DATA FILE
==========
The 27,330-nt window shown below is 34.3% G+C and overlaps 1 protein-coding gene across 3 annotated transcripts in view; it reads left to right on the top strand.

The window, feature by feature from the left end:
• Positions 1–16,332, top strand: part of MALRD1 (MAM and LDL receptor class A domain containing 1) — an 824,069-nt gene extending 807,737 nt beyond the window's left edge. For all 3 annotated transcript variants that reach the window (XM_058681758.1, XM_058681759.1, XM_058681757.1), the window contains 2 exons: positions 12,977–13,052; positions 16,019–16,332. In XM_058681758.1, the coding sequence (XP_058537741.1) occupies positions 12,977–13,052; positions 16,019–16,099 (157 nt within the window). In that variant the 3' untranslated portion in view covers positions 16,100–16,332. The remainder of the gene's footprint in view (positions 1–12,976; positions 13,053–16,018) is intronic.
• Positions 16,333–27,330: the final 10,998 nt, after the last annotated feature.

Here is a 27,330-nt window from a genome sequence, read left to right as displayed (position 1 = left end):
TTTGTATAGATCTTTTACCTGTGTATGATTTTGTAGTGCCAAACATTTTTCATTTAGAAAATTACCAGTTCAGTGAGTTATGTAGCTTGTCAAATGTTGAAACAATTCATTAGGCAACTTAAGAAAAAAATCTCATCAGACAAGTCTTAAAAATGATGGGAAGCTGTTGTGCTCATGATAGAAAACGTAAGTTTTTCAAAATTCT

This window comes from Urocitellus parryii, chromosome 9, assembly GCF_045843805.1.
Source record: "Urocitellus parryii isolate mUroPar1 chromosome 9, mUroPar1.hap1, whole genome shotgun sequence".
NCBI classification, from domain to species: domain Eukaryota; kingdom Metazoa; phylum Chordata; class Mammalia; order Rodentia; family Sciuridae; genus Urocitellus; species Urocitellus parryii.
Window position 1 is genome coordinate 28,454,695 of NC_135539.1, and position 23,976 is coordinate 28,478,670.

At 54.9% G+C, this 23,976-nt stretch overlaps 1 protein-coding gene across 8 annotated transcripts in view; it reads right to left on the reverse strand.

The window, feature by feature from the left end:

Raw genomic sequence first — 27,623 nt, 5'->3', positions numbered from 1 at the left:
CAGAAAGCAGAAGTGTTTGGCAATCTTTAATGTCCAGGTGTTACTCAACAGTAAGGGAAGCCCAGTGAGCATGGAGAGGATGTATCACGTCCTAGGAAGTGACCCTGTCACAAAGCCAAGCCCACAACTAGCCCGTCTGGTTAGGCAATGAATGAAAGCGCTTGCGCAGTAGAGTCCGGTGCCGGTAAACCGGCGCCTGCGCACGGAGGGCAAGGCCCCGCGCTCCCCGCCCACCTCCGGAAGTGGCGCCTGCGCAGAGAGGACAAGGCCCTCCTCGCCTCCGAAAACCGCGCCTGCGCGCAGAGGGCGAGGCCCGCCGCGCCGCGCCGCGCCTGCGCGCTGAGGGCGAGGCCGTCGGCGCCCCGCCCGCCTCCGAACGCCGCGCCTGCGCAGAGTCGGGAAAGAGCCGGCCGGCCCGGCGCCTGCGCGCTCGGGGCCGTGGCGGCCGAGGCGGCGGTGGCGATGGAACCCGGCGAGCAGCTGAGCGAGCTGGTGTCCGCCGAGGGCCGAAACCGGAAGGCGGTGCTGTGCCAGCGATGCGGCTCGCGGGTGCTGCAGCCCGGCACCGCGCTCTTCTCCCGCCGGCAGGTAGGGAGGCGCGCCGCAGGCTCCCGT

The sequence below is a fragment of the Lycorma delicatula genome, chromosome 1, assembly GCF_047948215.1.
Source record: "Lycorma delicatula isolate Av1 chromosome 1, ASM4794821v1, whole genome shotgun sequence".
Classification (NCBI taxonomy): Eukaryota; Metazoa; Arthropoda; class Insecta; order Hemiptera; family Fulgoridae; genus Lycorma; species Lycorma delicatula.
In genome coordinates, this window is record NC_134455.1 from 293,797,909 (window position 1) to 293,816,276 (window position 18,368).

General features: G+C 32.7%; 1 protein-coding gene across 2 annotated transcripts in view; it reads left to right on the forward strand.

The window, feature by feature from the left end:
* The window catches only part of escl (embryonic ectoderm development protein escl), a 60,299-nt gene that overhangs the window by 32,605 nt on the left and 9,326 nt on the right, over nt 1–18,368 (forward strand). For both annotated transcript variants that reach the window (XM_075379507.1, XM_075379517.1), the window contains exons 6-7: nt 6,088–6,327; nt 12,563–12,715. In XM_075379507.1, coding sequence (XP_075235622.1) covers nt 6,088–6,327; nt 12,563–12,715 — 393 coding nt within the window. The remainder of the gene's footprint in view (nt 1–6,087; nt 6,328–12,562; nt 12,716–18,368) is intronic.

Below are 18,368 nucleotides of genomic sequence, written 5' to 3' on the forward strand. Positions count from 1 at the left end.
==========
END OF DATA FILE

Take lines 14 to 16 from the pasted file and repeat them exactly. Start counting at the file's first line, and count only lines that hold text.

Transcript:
CAGAAAGCAGAAGTGTTTGGCAATCTTTAATGTCCAGGTGTTACTCAACAGTAAGGGAAGCCCAGTGAGCATGGAGAGGATGTATCACGTCCTAGGAAGTGACCCTGTCACAAAGCCAAGCCCACAACTAGCCCGTCTGGTTAGGCAATGAATGAAAGCGCTTGCGCAGTAGAGTCCGGTGCCGGTAAACCGGCGCCTGCGCACGGAGGGCAAGGCCCCGCGCTCCCCGCCCACCTCCGGAAGTGGCGCCTGCGCAGAGAGGACAAGGCCCTCCTCGCCTCCGAAAACCGCGCCTGCGCGCAGAGGGCGAGGCCCGCCGCGCCGCGCCGCGCCTGCGCGCTGAGGGCGAGGCCGTCGGCGCCCCGCCCGCCTCCGAACGCCGCGCCTGCGCAGAGTCGGGAAAGAGCCGGCCGGCCCGGCGCCTGCGCGCTCGGGGCCGTGGCGGCCGAGGCGGCGGTGGCGATGGAACCCGGCGAGCAGCTGAGCGAGCTGGTGTCCGCCGAGGGCCGAAACCGGAAGGCGGTGCTGTGCCAGCGATGCGGCTCGCGGGTGCTGCAGCCCGGCACCGCGCTCTTCTCCCGCCGGCAGGTAGGGAGGCGCGCCGCAGGCTCCCGT

The sequence below is a fragment of the Lycorma delicatula genome, chromosome 1, assembly GCF_047948215.1.
Source record: "Lycorma delicatula isolate Av1 chromosome 1, ASM4794821v1, whole genome shotgun sequence".